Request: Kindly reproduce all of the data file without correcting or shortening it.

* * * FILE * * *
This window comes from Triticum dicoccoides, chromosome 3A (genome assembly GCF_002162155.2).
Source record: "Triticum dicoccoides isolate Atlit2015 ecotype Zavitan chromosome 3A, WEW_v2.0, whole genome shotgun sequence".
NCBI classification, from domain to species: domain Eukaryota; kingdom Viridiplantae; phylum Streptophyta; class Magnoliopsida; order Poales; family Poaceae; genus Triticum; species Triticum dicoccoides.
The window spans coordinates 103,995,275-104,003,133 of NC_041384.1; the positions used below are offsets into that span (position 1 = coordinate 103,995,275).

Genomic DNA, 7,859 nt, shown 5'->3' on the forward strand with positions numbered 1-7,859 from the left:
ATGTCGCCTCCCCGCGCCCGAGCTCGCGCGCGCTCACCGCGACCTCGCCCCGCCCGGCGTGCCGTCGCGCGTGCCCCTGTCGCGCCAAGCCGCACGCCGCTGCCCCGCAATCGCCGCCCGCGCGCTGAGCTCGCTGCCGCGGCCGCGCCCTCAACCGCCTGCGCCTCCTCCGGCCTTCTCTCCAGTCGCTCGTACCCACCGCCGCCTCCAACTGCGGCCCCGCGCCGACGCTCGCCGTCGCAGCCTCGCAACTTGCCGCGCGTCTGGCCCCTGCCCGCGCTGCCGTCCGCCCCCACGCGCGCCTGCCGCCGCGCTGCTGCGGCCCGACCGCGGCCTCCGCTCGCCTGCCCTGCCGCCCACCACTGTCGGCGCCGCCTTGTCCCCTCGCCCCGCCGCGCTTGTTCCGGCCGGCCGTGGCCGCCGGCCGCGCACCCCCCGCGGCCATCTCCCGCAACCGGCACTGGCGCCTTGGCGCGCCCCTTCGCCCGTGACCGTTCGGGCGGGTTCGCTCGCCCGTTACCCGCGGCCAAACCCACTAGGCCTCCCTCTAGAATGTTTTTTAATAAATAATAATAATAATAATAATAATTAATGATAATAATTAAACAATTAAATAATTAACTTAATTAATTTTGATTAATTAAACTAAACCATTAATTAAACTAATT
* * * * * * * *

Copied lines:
This window comes from Triticum dicoccoides, chromosome 3A (genome assembly GCF_002162155.2).
Source record: "Triticum dicoccoides isolate Atlit2015 ecotype Zavitan chromosome 3A, WEW_v2.0, whole genome shotgun sequence".
NCBI classification, from domain to species: domain Eukaryota; kingdom Viridiplantae; phylum Streptophyta; class Magnoliopsida; order Poales; family Poaceae; genus Triticum; species Triticum dicoccoides.
The window spans coordinates 103,995,275-104,003,133 of NC_041384.1; the positions used below are offsets into that span (position 1 = coordinate 103,995,275).

Genomic DNA, 7,859 nt, shown 5'->3' on the forward strand with positions numbered 1-7,859 from the left:
ATGTCGCCTCCCCGCGCCCGAGCTCGCGCGCGCTCACCGCGACCTCGCCCCGCCCGGCGTGCCGTCGCGCGTGCCCCTGTCGCGCCAAGCCGCACGCCGCTGCCCCGCAATCGCCGCCCGCGCGCTGAGCTCGCTGCCGCGGCCGCGCCCTCAACCGCCTGCGCCTCCTCCGGCCTTCTCTCCAGTCGCTCGTACCCACCGCCGCCTCCAACTGCGGCCCCGCGCCGACGCTCGCCGTCGCAGCCTCGCAACTTGCCGCGCGTCTGGCCCCTGCCCGCGCTGCCGTCCGCCCCCACGCGCGCCTGCCGCCGCGCTGCTGCGGCCCGACCGCGGCCTCCGCTCGCCTGCCCTGCCGCCCACCACTGTCGGCGCCGCCTTGTCCCCTCGCCCCGCCGCGCTTGTTCCGGCCGGCCGTGGCCGCCGGCCGCGCACCCCCCGCGGCCATCTCCCGCAACCGGCACTGGCGCCTTGGCGCGCCCCTTCGCCCGTGACCGTTCGGGCGGGTTCGCTCGCCCGTTACCCGCGGCCAAACCCACTAGGCCTCCCTCTAGAATGTTTTTTAATAAATAATAATAATAATAATAATAATTAATGATAATAATTAAACAATTAAATAATTAACTTAATTAATTTTGATTAATTAAACTAAACCATTAATTAAACTAATT